The Three Days of the Condor Bluray arrives Monday morning, two or three hours before I leave for Kennedy airport. Just barely time to pop it in and watch most of it. It’s probably not going to be visually stunning, but it’ll certainly look “better” than anything that’s come before. I love David Rayfiel‘s dialogue, and I’m telling myself, however illogically, that the sharper visuals will somehow make it sound a tad better. The speakers are Robert Redford, Faye Dunaway, Max Von Sydow, Cliff Robertson and John Houseman.
Kathy: You…you have a lot of very fine qualities.
Joe Turner: What fine qualities?
Kathy: You have good eyes. Not kind, but they don’t lie, and they don’t look away much, and they don’t miss anything. I could use eyes like that.
Joe Turner: But you’re overdue in Vermont. Is he a tough guy?
Kathy: He’s pretty tough.
Joe Turner: What will he do?
Kathy: Understand, probably.
Joe Turner: Boy. That is tough.
Higgins: Do you miss that kind of action, sir? [referring to joining and working for the CIA during World War II]
Mr. Wabash: No, I miss that kind of clarity.
“Kehr, Dave. Third- or possibly even fourth-string New York Times movie critic. Though often relegated to reviewing DVD releases, he is preferred by Snobs over A. O. Scott, Manohla Dargis and Stephen Holden.” — 2005 passage from The Film Snob’s Dictionary. Does Kehr still enjoy said status?
I’ve assembled my four favorite passages from Anthony Lane‘s 5.18 New Yorker review. He follows Variety‘s Todd McCarthy and myself by taking note of James Tiberius Kirk’s mood hair (i.e., veering from dirty blond to blondish red). It’s not a pan, and I wouldn’t agree if it were. But it’s great succulent stuff — the best Lane reviews always are.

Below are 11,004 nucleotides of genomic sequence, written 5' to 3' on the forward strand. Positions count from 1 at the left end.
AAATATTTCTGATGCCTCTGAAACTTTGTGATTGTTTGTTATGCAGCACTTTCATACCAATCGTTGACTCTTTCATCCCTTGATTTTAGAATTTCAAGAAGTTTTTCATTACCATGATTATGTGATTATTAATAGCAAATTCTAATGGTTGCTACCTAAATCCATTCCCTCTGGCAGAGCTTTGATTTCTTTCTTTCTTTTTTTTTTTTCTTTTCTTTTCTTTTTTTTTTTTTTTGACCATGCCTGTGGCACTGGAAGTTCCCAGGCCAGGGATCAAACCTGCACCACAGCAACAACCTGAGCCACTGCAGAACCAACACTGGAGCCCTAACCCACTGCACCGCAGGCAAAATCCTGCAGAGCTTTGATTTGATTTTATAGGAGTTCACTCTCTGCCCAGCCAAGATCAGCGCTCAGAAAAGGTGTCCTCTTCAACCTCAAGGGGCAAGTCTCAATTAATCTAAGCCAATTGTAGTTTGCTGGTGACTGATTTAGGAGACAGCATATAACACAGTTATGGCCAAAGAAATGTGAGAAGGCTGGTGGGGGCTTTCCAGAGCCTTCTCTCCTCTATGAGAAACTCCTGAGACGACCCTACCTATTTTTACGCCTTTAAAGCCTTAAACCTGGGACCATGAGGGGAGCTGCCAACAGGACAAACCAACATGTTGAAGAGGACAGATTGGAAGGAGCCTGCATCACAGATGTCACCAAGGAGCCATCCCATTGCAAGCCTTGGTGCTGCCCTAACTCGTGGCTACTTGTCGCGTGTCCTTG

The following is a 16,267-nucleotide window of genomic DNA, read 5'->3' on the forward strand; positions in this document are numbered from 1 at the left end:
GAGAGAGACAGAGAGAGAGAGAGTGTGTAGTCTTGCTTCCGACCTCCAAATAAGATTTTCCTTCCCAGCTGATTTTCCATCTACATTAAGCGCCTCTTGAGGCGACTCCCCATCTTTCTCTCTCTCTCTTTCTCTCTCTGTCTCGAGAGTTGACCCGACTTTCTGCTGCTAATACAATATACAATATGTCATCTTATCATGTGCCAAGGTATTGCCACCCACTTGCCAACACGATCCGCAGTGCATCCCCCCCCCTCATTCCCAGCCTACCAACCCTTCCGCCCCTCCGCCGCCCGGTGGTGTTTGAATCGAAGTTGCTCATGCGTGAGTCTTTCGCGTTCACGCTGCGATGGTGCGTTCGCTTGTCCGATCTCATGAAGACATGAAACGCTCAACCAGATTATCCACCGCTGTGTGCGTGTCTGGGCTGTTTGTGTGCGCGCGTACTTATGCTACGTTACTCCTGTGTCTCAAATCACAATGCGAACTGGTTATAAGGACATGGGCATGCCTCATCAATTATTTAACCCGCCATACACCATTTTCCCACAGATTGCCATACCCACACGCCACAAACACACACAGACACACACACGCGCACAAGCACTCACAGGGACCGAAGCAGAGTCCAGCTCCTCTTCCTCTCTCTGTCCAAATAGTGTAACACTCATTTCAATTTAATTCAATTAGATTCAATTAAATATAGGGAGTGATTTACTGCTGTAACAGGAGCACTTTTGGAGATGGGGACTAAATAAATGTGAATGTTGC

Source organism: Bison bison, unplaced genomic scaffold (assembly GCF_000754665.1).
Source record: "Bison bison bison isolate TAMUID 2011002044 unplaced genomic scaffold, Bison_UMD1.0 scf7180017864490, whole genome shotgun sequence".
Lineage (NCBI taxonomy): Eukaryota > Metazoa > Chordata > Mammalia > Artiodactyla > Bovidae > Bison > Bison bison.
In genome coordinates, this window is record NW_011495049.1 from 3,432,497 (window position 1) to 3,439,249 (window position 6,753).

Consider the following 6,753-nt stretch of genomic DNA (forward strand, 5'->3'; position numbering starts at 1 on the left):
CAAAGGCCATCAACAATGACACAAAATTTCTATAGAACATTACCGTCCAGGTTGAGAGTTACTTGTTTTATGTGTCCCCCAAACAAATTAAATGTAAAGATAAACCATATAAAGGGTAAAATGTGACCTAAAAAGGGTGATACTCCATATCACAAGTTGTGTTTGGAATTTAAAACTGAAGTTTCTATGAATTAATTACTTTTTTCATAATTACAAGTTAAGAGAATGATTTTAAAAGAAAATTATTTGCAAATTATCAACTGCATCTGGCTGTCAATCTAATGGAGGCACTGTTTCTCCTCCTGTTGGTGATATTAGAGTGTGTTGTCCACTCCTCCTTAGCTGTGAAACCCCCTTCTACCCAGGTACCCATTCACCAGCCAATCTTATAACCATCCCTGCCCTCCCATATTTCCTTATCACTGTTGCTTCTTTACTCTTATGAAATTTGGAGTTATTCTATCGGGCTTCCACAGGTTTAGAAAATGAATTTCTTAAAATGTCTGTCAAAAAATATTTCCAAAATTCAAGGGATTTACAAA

Excerpt #1: “This new Star Trek is nonsense, no question (‘Prepare the red matter!’), but at least it’s not boggy nonsense, the way most of the other movies were, and it powers along, unheeding of its own absurdity, with a drive and a confidence that the producers of the original TV series might have smiled upon.”
Excerpt #2: Kirk “is played here by Chris Pine, who struggles with a screenplay, written by Roberto Orci and Alex Kurtzman, that could have been downloaded from a software program entitled ‘Make Your Own Annoying Rebel.’ I thoroughly approved of his bedding an extraterrestrial female with green skin, eco-sex being all the rage two centuries from now, but that is the only downtime afforded by the recklessly rolling plot, although Jim still manages to defy the continuity team and switch hair color from dirty blond to redhead and back again. Don’t worry, he’s still a natural dickhead underneath.”
Excerpt #3: JJ Abrams’s “fondness for the retro is crucial to his non-stop knowingness, with its hints of both hipster and nerd. He gorges on cinema as if it were one of those all-you-can-eat buffets, piling his plate with succulent effects, whether they go together or not. Hence the red ravening beast that pops up on a random planet, clearly left over from the props cupboard of Cloverfield; the man-to-Romulan fistfight borrowed from M:i:3; and, I regret to say, a dose of parallel universe.”